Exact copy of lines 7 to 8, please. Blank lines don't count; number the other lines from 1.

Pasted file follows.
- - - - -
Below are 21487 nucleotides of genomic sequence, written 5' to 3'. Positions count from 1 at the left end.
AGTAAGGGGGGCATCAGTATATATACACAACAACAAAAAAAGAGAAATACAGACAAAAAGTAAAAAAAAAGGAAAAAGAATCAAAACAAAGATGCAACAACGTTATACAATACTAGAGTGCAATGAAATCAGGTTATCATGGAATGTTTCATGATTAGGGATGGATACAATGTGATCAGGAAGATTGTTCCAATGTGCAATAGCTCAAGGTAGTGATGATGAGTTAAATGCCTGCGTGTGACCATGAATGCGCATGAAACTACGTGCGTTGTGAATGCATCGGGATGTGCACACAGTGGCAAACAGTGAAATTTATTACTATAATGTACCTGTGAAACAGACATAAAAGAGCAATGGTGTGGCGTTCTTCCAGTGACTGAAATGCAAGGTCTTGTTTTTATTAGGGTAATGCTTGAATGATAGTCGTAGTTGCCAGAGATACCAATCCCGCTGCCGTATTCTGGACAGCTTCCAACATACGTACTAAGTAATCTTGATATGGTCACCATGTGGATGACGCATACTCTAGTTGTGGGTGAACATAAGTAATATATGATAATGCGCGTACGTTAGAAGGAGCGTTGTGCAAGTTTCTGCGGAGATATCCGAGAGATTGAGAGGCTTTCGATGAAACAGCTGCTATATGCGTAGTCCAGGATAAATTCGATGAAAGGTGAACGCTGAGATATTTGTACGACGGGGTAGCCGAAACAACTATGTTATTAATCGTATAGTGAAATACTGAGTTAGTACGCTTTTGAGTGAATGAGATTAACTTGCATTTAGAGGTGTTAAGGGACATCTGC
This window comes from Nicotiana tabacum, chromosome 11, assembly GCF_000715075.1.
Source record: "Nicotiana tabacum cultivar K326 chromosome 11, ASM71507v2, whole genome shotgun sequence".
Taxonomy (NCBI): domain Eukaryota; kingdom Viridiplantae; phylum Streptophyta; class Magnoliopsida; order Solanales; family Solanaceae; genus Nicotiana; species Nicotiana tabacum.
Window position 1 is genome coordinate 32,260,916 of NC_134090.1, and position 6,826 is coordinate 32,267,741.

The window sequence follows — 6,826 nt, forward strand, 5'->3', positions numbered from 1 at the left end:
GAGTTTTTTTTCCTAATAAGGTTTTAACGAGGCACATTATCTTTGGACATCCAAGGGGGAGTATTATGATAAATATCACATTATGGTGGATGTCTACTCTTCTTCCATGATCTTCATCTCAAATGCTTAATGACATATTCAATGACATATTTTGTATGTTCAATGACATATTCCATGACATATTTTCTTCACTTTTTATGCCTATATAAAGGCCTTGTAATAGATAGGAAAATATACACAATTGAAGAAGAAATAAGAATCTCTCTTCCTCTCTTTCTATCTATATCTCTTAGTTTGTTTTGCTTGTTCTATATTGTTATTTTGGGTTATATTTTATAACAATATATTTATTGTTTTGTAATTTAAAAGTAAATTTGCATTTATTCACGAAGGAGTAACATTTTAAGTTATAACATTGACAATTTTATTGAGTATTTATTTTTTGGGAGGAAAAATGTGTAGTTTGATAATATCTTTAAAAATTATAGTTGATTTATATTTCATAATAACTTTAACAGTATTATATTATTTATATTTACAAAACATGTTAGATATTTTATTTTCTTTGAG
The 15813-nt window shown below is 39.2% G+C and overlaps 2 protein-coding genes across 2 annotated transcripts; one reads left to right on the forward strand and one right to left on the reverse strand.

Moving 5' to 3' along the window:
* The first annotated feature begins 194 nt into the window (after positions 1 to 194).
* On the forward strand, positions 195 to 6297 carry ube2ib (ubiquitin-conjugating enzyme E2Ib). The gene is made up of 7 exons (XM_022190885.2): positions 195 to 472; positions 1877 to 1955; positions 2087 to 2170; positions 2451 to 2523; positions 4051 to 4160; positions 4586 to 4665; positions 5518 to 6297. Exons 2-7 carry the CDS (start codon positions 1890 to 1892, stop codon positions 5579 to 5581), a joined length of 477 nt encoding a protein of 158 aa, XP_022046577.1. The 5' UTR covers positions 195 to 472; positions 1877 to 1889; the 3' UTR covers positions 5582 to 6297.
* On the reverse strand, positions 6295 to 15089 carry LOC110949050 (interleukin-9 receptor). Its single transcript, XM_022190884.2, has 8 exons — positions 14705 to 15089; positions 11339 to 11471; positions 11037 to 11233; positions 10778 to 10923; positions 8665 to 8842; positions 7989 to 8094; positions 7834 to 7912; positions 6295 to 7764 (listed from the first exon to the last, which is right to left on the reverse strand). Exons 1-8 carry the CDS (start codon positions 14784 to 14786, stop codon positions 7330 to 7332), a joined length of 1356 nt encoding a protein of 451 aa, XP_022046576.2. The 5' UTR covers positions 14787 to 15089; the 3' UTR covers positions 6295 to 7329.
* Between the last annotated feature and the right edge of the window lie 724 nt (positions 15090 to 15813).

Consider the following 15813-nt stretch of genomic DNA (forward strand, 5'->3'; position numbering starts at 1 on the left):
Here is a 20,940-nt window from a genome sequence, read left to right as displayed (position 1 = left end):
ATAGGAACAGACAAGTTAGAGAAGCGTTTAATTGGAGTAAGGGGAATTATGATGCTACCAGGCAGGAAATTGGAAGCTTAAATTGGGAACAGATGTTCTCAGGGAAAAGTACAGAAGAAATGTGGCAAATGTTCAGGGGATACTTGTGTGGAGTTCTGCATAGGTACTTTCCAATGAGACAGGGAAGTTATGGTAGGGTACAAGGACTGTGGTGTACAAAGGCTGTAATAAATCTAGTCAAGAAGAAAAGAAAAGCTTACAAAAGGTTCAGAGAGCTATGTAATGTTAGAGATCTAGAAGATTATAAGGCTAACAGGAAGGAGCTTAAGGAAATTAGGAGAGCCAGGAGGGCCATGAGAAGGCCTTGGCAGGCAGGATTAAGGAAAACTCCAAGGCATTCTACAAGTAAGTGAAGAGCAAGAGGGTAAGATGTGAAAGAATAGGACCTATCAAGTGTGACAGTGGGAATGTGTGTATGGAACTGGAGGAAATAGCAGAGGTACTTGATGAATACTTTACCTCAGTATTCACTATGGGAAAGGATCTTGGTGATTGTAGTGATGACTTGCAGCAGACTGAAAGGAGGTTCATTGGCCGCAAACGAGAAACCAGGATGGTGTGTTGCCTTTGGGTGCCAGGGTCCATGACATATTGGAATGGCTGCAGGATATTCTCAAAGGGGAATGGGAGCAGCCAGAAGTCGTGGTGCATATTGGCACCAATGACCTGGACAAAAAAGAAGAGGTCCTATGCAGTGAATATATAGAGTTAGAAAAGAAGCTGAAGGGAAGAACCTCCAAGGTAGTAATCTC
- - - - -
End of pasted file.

The window sequence follows — 6,826 nt, forward strand, 5'->3', positions numbered from 1 at the left end:
GAGTTTTTTTTCCTAATAAGGTTTTAACGAGGCACATTATCTTTGGACATCCAAGGGGGAGTATTATGATAAATATCACATTATGGTGGATGTCTACTCTTCTTCCATGATCTTCATCTCAAATGCTTAATGACATATTCAATGACATATTTTGTATGTTCAATGACATATTCCATGACATATTTTCTTCACTTTTTATGCCTATATAAAGGCCTTGTAATAGATAGGAAAATATACACAATTGAAGAAGAAATAAGAATCTCTCTTCCTCTCTTTCTATCTATATCTCTTAGTTTGTTTTGCTTGTTCTATATTGTTATTTTGGGTTATATTTTATAACAATATATTTATTGTTTTGTAATTTAAAAGTAAATTTGCATTTATTCACGAAGGAGTAACATTTTAAGTTATAACATTGACAATTTTATTGAGTATTTATTTTTTGGGAGGAAAAATGTGTAGTTTGATAATATCTTTAAAAATTATAGTTGATTTATATTTCATAATAACTTTAACAGTATTATATTATTTATATTTACAAAACATGTTAGATATTTTATTTTCTTTGAG